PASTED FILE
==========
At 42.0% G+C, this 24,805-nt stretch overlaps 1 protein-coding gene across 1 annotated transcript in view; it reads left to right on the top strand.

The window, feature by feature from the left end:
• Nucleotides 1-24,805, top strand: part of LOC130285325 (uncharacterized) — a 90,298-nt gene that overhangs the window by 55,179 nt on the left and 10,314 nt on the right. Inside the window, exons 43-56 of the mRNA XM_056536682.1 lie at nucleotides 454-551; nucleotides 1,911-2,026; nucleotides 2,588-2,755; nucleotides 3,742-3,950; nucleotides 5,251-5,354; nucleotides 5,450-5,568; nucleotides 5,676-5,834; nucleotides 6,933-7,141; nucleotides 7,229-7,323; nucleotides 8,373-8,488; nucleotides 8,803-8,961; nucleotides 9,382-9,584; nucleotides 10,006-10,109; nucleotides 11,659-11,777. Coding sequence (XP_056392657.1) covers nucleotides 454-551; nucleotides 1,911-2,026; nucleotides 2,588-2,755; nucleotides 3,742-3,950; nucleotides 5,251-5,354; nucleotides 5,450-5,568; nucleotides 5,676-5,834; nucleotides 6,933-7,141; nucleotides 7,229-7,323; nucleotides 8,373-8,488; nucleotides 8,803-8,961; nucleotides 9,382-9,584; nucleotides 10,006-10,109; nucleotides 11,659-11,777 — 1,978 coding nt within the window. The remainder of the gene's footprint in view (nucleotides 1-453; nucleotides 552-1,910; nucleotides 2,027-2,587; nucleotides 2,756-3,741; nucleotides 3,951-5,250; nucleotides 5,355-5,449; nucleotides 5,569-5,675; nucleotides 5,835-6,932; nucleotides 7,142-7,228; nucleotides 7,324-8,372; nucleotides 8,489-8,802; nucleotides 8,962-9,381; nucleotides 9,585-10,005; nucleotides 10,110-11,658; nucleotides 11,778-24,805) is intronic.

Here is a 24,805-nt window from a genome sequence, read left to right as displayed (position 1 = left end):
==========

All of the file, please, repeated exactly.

At 42.0% G+C, this 24,805-nt stretch overlaps 1 protein-coding gene across 1 annotated transcript in view; it reads left to right on the top strand.

The window, feature by feature from the left end:
• Nucleotides 1-24,805, top strand: part of LOC130285325 (uncharacterized) — a 90,298-nt gene that overhangs the window by 55,179 nt on the left and 10,314 nt on the right. Inside the window, exons 43-56 of the mRNA XM_056536682.1 lie at nucleotides 454-551; nucleotides 1,911-2,026; nucleotides 2,588-2,755; nucleotides 3,742-3,950; nucleotides 5,251-5,354; nucleotides 5,450-5,568; nucleotides 5,676-5,834; nucleotides 6,933-7,141; nucleotides 7,229-7,323; nucleotides 8,373-8,488; nucleotides 8,803-8,961; nucleotides 9,382-9,584; nucleotides 10,006-10,109; nucleotides 11,659-11,777. Coding sequence (XP_056392657.1) covers nucleotides 454-551; nucleotides 1,911-2,026; nucleotides 2,588-2,755; nucleotides 3,742-3,950; nucleotides 5,251-5,354; nucleotides 5,450-5,568; nucleotides 5,676-5,834; nucleotides 6,933-7,141; nucleotides 7,229-7,323; nucleotides 8,373-8,488; nucleotides 8,803-8,961; nucleotides 9,382-9,584; nucleotides 10,006-10,109; nucleotides 11,659-11,777 — 1,978 coding nt within the window. The remainder of the gene's footprint in view (nucleotides 1-453; nucleotides 552-1,910; nucleotides 2,027-2,587; nucleotides 2,756-3,741; nucleotides 3,951-5,250; nucleotides 5,355-5,449; nucleotides 5,569-5,675; nucleotides 5,835-6,932; nucleotides 7,142-7,228; nucleotides 7,324-8,372; nucleotides 8,489-8,802; nucleotides 8,962-9,381; nucleotides 9,585-10,005; nucleotides 10,110-11,658; nucleotides 11,778-24,805) is intronic.

Here is a 24,805-nt window from a genome sequence, read left to right as displayed (position 1 = left end):